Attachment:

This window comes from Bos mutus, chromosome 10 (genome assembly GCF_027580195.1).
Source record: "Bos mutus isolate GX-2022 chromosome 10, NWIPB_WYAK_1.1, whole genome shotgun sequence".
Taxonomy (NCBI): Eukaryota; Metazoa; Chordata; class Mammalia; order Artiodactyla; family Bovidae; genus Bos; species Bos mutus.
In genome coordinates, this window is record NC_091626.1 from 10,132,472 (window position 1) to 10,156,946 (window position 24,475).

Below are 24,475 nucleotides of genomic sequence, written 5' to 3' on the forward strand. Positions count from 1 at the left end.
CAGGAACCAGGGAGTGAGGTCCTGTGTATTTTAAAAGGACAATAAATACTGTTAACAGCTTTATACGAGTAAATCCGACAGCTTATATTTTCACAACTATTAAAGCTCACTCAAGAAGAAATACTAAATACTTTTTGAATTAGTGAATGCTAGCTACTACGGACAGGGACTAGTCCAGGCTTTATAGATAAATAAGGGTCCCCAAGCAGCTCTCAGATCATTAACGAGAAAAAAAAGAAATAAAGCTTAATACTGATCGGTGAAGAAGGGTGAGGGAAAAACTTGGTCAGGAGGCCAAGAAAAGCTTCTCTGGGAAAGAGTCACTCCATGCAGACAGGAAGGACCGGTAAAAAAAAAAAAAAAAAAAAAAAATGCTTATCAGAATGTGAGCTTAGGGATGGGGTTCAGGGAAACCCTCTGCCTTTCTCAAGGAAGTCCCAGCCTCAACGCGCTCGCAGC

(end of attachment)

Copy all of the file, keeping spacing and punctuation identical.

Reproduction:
This window comes from Bos mutus, chromosome 10 (genome assembly GCF_027580195.1).
Source record: "Bos mutus isolate GX-2022 chromosome 10, NWIPB_WYAK_1.1, whole genome shotgun sequence".
Taxonomy (NCBI): Eukaryota; Metazoa; Chordata; class Mammalia; order Artiodactyla; family Bovidae; genus Bos; species Bos mutus.
In genome coordinates, this window is record NC_091626.1 from 10,132,472 (window position 1) to 10,156,946 (window position 24,475).

Below are 24,475 nucleotides of genomic sequence, written 5' to 3' on the forward strand. Positions count from 1 at the left end.
CAGGAACCAGGGAGTGAGGTCCTGTGTATTTTAAAAGGACAATAAATACTGTTAACAGCTTTATACGAGTAAATCCGACAGCTTATATTTTCACAACTATTAAAGCTCACTCAAGAAGAAATACTAAATACTTTTTGAATTAGTGAATGCTAGCTACTACGGACAGGGACTAGTCCAGGCTTTATAGATAAATAAGGGTCCCCAAGCAGCTCTCAGATCATTAACGAGAAAAAAAAGAAATAAAGCTTAATACTGATCGGTGAAGAAGGGTGAGGGAAAAACTTGGTCAGGAGGCCAAGAAAAGCTTCTCTGGGAAAGAGTCACTCCATGCAGACAGGAAGGACCGGTAAAAAAAAAAAAAAAAAAAAAAAATGCTTATCAGAATGTGAGCTTAGGGATGGGGTTCAGGGAAACCCTCTGCCTTTCTCAAGGAAGTCCCAGCCTCAACGCGCTCGCAGC